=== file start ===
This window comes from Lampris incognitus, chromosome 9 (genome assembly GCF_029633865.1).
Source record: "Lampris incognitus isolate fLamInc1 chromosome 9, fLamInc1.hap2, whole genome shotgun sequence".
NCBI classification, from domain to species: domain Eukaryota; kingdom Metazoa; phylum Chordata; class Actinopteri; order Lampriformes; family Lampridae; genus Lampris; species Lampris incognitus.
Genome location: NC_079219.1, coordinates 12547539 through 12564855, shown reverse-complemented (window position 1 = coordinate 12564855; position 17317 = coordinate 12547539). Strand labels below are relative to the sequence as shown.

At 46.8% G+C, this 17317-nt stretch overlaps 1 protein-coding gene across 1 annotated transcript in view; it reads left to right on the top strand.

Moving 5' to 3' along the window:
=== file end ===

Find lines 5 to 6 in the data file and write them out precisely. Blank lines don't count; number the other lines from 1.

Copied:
At 46.8% G+C, this 17317-nt stretch overlaps 1 protein-coding gene across 1 annotated transcript in view; it reads left to right on the top strand.

Moving 5' to 3' along the window: